Digitals first and foremost hurdle was to emulate/copy/perfect/advance/??? analog photography. If it was to replace the tools of the analog photographer, then it had to perform in much the same manner only with advantages. If there were no advantages it would have died. Only recently have people begun to play with the artistic elements of it. It's still a very young technology and changing and evolving every day.

    The same minds that take analog into new and "exciting" directions, can/will/do take digital into the same realms, mainly because most photographers use both and essentially in the same manner: the brain, to the recording device, to the printed medium. Photography didn't REALLY change, only the tools changed. It is first and foremost a recording device, always was and will be. It is not a paint brush and a blank canvas. People that desire that type of medium pick up a paint brush and not a camera. You can't make riding a bicycle and driving a car the same experience. When you choose which experience you want, you choose the appropriate vehicle.

    What is his bitch with archiving. Museums archive. Photographers archive. What has this got to do with creativity. That's like saying when you are sleeping you are not out shooting. Okay. But if you don't sleep you don't have the energy to go out shooting. If you don't save your work, you have no library of your work. Is archiving stopping you from being creative?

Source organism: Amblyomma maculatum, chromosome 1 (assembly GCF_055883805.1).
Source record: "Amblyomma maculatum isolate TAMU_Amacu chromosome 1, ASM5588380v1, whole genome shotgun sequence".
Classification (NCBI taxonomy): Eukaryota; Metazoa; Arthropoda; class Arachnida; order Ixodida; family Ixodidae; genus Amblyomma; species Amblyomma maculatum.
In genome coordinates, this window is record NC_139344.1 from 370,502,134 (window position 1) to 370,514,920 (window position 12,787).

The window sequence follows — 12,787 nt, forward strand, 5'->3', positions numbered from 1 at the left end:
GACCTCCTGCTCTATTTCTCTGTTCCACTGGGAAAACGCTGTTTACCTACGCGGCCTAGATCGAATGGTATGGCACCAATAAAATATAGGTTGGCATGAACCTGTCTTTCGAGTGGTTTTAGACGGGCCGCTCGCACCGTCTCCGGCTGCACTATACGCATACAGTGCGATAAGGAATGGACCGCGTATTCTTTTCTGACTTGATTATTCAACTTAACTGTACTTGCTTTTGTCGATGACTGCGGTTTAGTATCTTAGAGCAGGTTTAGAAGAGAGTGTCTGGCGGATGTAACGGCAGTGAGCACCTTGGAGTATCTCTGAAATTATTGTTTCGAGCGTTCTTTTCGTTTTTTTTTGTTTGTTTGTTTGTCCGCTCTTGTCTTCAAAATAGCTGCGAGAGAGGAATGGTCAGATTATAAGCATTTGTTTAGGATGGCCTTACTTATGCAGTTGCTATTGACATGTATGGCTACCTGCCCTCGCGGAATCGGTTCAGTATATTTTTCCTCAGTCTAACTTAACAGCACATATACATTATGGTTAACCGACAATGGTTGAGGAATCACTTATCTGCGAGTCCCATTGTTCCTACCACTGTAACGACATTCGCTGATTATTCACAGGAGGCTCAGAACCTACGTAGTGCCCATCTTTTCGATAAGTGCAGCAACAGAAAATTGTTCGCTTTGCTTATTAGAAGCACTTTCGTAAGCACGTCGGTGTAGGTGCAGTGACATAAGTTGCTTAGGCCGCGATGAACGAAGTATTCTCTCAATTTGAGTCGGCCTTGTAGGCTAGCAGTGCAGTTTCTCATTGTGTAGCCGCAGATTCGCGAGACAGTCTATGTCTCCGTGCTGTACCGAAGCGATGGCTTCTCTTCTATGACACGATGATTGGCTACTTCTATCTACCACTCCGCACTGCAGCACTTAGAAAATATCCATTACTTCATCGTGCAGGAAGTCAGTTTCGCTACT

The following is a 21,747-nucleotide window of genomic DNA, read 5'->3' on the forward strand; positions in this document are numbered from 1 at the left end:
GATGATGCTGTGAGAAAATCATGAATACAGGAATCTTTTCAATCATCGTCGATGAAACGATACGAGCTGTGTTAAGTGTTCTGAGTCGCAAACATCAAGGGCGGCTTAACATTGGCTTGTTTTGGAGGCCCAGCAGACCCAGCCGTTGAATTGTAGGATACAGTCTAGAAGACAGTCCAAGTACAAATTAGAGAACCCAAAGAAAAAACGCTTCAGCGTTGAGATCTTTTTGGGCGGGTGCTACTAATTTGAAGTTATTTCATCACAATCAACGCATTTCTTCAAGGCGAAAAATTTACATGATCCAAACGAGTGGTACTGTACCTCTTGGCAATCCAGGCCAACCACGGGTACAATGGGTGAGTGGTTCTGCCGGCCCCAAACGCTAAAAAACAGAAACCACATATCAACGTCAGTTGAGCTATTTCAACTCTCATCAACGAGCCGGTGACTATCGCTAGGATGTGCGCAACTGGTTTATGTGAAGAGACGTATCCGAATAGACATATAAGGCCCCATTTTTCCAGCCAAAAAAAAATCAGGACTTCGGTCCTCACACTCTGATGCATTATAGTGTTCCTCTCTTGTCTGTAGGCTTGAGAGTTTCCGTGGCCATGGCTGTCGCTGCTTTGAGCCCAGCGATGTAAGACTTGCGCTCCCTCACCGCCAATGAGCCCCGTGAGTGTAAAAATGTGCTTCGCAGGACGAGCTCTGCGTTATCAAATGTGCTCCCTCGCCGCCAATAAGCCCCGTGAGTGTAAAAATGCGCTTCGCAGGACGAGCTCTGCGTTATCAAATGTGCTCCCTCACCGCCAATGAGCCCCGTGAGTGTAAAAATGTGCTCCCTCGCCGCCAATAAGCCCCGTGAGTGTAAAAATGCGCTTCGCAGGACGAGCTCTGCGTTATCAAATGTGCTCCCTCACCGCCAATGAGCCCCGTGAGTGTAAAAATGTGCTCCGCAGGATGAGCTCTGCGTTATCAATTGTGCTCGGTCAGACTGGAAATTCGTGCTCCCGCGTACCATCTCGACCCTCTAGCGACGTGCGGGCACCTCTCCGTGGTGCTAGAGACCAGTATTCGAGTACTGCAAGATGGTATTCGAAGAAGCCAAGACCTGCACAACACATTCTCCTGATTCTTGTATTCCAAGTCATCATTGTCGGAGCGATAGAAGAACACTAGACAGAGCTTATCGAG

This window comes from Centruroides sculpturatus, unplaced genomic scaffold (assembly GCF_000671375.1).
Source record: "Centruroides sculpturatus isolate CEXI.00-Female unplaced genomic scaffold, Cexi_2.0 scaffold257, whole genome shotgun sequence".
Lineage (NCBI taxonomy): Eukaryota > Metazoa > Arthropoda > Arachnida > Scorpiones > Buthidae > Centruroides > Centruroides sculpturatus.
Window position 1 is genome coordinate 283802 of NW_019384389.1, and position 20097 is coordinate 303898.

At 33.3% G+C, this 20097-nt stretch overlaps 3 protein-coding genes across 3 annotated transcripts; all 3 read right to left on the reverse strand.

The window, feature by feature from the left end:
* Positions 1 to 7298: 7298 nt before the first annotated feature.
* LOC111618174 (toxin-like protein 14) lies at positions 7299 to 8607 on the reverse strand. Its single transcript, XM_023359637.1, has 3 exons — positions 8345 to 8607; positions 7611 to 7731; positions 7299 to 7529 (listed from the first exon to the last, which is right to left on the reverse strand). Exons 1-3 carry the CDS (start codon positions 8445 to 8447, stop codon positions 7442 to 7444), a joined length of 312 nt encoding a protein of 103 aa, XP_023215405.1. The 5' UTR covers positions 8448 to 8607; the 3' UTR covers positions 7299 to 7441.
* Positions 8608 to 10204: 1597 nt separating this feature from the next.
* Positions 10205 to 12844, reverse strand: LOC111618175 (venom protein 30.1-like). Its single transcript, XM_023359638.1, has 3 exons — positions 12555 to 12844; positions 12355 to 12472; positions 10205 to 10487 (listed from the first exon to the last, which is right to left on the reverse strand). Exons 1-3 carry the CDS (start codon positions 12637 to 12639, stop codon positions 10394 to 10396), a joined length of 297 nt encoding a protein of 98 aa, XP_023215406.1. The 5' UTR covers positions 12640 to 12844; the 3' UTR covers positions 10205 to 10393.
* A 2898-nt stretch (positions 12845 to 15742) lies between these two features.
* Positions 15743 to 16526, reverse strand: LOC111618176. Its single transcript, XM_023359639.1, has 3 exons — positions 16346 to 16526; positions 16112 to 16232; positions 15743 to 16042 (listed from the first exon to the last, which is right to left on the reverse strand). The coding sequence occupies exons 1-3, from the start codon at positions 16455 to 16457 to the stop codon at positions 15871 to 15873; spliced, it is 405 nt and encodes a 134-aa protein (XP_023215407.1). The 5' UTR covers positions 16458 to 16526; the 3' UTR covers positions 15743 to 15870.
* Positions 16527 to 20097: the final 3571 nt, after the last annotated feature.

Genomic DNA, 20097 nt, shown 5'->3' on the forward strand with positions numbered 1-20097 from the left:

WTF has google got to do with any of this? That's like saying the artistic merit of security cameras is stagnant and lacking.

    Is his thesis that Mathew Brandts work is something to aspire to? This pseudo abstract trashed negative, botched printing job, is where photography should be headed. This is progress? This is breaking the mold? This is breaking out?

    Maybe his problem is that we actually like our stagnation, we like what we consider art, and what he considers an evolution is simply crap.

    As for the abstract paintings, this is what photographer use for backgrounds now....http://www.silverlakephoto.com/seniors/

    At least there is a use for abstract paintings he admires...http://www.gerhard-richter.com/exhib...n.php?exID=572


    As for abstract digital photography, there are people doing it now, just as they did it with analog, although to be truthful, nobody really cares
    https://www.google.com/search?tbm=is...CMme2wWno5XaCQ
    Last edited by blansky; 06-24-2012 at 11:23 AM. Click to view previous post history.
    I couldn't think of anything witty to say so I left this blank.

  10. #10

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    Blansky has written a perfect response to the meaningless blather, which for some reason I was directed to by the OP. Noone should concern themselves with these ridiculous assertions. As far as the state of art is concerned, who cares?! I do what I do because I enjoy doing it, not because it somehow advances the "Art" or craft of photography. I agree with Mr. Blansky that this article is total nonsense. Now if you will excuse me, I have to go develop some film.